Growing up, braciole was a typical Sunday/holiday meal in our house. My mom used to make it by rolling an egg filling in pounded flank steaks, browning off the rolls in olive oil and then braising them in a tomato-based sauce. She made the filling with raw egg, parmigiano cheese, garlic, parsley, and black pepper, and I think possibly some bread crumbs-- the egg would cook up with the braciole and make a cheesy/slightly omelette-like filling. I haven't eaten my mom's version in well over 20 years, but this past weekend, I decided to give my own vegan version a try.
Here's my version; it looks much like what I remember from my childhood (in a vegan way):
For the filling, I used lemon pignoli "ricotta" ( the recipe for which can be found by scrolling down on this page). I added garlic and parsley to it, so the filling ended up being pine nuts, nutritional yeast, lemon juice, garlic, parsley, salt and pepper. For the seitan, I used my old standby: easy baked seitan, and added some ketchup and vegan worcestershire in an attempt to make it somewhat beef-like.
I rolled several pieces of seitan out to about 1/4 - 1/2-inch thickness and spread the pine nut filling across them....not knowing what to expect, I went sparingly on the filling...next time I'll use more. Then, I rolled up the seitan much like you would roll up loaves of bread. I used kabob sticks to "weave" them closed, but in retrospect, I'm convinced that the rolls would have stayed together without them.
I used Vegan Epicurean's method of steam-baking the seitan...I find this method works great for cooking seitan. Thanks Alicia!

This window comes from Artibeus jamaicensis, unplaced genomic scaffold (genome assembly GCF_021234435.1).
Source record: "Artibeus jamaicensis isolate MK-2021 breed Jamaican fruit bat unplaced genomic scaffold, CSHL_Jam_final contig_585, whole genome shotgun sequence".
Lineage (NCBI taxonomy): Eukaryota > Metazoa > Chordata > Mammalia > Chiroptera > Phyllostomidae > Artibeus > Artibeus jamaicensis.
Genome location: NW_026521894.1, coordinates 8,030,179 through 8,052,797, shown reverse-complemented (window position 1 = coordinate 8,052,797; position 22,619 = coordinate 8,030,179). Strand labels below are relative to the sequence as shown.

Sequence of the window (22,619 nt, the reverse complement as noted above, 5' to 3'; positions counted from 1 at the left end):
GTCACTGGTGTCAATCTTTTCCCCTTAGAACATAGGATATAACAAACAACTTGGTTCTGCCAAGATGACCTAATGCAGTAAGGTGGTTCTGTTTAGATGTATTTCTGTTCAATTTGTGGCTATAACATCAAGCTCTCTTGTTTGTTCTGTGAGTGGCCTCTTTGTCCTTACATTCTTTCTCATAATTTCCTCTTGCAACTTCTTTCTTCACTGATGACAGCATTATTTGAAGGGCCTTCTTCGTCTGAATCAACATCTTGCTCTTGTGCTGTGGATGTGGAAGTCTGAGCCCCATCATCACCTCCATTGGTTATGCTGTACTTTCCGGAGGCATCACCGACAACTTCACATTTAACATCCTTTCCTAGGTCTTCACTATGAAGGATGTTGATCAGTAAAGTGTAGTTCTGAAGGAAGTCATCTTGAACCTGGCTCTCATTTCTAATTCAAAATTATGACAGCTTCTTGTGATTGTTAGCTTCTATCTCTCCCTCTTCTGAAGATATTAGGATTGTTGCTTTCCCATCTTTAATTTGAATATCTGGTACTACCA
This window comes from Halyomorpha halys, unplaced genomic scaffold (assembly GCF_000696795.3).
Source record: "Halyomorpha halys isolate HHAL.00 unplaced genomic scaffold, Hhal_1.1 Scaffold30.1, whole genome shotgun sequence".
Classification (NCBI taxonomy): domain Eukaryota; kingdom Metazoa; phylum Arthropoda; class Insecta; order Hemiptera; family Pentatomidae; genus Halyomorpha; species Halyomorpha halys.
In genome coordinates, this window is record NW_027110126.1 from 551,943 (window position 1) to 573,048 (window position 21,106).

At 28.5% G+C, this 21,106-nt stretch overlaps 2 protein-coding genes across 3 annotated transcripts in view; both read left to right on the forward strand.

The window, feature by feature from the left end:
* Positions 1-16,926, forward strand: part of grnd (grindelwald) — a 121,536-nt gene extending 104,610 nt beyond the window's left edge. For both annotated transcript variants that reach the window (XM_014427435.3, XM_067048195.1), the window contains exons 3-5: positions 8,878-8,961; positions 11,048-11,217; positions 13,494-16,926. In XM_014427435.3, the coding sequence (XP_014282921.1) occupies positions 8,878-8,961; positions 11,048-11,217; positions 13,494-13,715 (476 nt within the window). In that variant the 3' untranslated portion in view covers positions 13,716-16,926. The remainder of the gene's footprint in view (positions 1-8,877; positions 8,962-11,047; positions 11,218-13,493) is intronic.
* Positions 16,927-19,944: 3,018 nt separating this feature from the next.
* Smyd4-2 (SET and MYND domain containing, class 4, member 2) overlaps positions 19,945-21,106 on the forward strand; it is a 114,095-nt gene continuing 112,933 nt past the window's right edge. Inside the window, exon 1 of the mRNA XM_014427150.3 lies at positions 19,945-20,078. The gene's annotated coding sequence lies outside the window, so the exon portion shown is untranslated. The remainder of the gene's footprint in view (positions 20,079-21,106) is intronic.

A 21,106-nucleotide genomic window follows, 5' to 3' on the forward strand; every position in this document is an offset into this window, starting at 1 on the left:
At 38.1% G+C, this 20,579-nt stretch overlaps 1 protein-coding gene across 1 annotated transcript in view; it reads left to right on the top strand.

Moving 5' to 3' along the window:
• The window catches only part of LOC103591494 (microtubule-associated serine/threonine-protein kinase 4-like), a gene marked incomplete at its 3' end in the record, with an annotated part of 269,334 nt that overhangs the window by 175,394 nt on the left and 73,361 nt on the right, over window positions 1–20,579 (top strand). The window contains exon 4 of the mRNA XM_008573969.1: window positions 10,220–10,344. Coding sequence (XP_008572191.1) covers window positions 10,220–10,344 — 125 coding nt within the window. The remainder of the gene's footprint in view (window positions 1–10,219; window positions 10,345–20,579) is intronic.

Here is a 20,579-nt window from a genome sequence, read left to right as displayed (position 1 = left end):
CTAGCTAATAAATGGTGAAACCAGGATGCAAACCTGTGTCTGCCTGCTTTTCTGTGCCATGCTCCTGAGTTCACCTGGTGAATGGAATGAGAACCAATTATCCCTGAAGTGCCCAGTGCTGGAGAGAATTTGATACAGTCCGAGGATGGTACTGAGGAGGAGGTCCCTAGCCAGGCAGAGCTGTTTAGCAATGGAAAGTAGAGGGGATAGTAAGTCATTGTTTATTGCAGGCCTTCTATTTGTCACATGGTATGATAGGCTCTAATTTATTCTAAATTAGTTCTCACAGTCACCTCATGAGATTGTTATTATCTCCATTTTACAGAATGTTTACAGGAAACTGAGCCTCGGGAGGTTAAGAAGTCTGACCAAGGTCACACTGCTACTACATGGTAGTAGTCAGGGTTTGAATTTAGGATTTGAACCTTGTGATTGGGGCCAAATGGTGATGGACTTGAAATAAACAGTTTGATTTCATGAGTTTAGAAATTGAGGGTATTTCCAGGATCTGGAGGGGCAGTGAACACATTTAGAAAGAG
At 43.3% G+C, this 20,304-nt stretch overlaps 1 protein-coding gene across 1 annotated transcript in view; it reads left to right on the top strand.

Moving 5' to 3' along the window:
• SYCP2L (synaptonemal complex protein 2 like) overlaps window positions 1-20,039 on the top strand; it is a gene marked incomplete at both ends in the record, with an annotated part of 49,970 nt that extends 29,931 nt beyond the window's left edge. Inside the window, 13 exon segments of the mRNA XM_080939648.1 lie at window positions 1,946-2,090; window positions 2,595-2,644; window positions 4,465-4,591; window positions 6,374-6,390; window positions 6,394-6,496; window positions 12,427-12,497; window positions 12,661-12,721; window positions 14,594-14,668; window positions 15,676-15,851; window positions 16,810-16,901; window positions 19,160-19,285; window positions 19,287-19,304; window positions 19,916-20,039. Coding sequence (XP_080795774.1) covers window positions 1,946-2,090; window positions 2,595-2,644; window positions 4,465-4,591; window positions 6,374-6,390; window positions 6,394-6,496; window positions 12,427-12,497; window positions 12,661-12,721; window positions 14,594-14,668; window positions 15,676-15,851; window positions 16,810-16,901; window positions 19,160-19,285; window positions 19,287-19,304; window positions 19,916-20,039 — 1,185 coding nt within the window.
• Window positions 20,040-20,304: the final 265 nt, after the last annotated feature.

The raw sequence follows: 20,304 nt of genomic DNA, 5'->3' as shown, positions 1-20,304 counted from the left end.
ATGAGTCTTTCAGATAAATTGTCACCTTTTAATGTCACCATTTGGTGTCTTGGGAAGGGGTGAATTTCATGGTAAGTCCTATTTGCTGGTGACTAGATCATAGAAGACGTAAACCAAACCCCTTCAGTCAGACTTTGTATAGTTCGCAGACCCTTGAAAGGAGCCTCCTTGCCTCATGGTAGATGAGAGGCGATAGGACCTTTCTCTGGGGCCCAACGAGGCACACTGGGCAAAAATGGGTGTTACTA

I baked the rolls for about an hour or so, pouring water on to the baking sheet as it evaporated and turning the rolls periodically so they browned evenly on all sides. They browned nicely and stayed much more moist than if they had been dry-baked in tin foil. About a half an hour before serving, I added the rolls to a pot of tomato sauce that had been cooking for many hours and let the rolls heat through and absorb some of the sauce:
The braciole went nicely on a plate of pasta with herb-roasted tomatoes. (Note the cute bunny in the background.):
Final verdict...the filling is "garlicky" and pine-nutty...very good, can't say it mimics mom's egg filling exactly...but it provided a similar rich dimension. My mom thought it was good, though did not go into detail by way of comparisons...
The seitan itself was tender and tasty...any seitan of choice would be good. I'm thinking of future versions with chicken-style seitan and a sun-dried tomato filling...so many possibilities, so little time.
Now for the cake part: there were a good few people slated for our Easter gathering, so I volunteered to make a coconut cake. I used a recipe for coconut-lime cupcakes from Vegan Cupcakes Take Over the World. I've made many of the recipes from this book and have always been happy with the result.
I quadrupled the recipe to make two, 9-inch round cakes. It's been so long since I've baked any goodies, I had forgotten how much fun it is.
Here's the final cake:
I topped it with thick coconut flake (some toasted). We ate it with the Dark Chocolate flavor of Coconut Bliss. (Incidentally--and I'm not a sweet tooth by any stretch of the imagination--the Pineapple-Coconut flavor of this same brand is pure ambrosia.)
Apparently, I lied when I said no photos were taken of the cake served out...I just found this one on my camera that someone must have snapped unbeknownst to me...or maybe I did unbeknownst to myself:
When I eat cake, it often make me think of Alice and her looking-glass cake:
"I'm sure I don't know," the Lion growled out as he lay down again. "There was too much dust to see anything. What a time the Monster is cutting up that cake!"
Alice had seated herself on the bank of a little brook, with the great dish on her knees, and was sawing away diligently with the knife. "It's very provoking!" she said, in reply to the Lion (she was getting quite used to being called "the Monster"). "I've cut several slices already, but they always join on again!"
"You don't know how to manage Looking-glass cakes," the Unicorn remarked. "Hand it round first, and cut it afterward."
(From Lewis Carroll's Alice in Wonderland and Through the Looking Glass.)
Original illustration by John Tenniel